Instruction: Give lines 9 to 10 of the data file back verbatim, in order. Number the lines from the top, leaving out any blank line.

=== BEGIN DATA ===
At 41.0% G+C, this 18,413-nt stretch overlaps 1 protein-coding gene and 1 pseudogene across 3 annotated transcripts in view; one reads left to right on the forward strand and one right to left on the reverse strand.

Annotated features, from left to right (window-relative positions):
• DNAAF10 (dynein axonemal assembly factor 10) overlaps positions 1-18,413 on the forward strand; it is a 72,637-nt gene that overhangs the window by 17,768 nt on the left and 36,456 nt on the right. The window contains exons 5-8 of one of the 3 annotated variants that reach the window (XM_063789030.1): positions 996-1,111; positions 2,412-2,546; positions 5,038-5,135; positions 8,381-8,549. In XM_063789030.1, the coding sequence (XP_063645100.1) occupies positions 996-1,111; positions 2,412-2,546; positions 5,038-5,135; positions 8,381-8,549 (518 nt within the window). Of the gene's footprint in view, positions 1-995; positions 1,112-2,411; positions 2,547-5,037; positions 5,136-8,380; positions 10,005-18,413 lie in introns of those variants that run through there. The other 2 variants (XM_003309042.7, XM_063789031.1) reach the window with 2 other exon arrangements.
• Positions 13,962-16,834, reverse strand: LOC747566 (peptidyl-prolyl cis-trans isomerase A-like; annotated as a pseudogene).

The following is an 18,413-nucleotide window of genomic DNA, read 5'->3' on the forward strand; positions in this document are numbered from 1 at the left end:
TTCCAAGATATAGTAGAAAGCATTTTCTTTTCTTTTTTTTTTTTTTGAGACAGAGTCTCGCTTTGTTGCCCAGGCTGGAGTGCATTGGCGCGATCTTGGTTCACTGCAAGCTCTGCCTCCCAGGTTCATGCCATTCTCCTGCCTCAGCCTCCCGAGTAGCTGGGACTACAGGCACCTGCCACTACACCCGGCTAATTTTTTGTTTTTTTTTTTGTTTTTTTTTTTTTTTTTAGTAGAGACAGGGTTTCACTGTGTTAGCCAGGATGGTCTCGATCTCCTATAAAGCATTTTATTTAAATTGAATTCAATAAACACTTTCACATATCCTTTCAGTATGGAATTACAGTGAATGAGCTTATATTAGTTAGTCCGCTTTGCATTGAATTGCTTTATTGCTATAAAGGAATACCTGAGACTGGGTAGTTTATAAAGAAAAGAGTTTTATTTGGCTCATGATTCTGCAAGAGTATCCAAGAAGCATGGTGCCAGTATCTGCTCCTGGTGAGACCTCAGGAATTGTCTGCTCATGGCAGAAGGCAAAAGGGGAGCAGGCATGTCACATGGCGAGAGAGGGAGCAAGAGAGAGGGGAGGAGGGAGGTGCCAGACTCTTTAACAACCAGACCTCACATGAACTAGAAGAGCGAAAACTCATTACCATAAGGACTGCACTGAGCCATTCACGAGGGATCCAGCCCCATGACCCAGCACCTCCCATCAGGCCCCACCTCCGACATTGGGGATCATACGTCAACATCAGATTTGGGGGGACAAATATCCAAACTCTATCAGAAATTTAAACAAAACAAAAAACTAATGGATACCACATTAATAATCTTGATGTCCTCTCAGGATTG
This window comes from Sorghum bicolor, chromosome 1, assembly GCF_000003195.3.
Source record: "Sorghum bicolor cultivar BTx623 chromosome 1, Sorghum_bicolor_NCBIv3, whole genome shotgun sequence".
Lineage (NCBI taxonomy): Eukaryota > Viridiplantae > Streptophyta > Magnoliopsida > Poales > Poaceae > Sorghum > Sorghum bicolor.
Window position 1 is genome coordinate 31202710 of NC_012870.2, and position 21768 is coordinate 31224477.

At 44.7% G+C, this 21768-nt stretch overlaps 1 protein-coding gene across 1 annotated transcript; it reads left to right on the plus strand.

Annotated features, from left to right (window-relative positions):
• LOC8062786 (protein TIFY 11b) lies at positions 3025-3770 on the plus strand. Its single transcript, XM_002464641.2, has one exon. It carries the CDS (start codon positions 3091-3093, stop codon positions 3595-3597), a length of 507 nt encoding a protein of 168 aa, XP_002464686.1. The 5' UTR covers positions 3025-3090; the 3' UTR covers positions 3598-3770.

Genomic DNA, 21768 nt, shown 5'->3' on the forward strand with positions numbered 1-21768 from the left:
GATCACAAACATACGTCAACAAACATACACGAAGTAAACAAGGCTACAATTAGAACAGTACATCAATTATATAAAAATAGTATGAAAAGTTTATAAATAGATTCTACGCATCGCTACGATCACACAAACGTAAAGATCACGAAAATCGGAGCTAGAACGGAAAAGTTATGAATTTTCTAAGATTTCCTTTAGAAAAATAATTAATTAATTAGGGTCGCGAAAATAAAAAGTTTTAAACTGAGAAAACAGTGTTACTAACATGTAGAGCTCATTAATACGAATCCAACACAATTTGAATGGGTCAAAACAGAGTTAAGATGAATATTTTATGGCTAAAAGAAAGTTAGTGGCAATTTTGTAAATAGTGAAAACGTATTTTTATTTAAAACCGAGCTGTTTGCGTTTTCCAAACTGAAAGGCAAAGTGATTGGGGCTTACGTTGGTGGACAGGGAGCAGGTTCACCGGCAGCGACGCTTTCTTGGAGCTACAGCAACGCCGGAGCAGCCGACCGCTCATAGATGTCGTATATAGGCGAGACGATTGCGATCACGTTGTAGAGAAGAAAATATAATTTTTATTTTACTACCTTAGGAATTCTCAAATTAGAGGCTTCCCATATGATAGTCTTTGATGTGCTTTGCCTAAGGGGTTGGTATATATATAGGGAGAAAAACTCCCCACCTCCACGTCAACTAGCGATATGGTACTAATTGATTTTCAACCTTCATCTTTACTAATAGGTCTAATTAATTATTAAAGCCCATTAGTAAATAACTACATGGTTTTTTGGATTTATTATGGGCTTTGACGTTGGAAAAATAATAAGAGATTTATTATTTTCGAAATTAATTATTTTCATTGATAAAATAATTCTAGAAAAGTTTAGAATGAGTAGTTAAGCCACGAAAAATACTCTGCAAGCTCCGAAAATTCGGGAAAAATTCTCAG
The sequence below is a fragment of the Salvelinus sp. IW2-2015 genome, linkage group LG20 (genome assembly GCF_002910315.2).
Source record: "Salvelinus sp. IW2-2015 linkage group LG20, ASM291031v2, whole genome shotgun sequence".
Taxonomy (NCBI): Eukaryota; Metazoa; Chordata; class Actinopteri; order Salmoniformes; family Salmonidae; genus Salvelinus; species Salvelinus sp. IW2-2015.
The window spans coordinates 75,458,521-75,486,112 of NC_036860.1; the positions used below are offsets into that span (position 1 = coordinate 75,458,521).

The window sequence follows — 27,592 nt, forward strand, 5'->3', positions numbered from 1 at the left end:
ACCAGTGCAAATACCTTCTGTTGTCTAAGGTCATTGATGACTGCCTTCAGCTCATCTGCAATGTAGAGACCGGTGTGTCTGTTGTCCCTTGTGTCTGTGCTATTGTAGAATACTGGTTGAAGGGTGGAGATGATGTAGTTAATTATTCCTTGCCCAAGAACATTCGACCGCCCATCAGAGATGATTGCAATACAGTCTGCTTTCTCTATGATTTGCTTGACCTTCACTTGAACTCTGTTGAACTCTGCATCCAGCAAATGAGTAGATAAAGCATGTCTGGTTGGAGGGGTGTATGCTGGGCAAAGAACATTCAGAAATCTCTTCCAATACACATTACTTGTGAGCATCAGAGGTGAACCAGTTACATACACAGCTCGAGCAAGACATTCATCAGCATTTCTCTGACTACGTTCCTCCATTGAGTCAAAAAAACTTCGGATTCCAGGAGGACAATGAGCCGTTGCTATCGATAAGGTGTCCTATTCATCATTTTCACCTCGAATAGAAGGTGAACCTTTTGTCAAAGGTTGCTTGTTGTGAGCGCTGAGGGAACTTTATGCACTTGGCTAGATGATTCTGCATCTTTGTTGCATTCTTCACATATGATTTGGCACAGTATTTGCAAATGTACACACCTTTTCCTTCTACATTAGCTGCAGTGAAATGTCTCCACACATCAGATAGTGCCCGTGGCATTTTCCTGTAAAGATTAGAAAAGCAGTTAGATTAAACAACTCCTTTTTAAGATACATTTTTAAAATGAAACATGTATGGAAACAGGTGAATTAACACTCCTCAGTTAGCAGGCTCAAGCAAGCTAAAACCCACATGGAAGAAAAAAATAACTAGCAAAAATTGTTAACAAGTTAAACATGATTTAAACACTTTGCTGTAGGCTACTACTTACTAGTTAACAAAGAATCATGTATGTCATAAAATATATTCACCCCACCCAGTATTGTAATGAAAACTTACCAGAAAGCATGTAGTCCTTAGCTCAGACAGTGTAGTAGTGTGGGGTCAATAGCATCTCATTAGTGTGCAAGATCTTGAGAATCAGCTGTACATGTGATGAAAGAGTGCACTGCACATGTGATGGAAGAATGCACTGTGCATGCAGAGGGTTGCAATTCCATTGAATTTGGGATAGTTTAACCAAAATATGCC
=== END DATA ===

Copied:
Lineage (NCBI taxonomy): Eukaryota > Viridiplantae > Streptophyta > Magnoliopsida > Poales > Poaceae > Sorghum > Sorghum bicolor.
Window position 1 is genome coordinate 31202710 of NC_012870.2, and position 21768 is coordinate 31224477.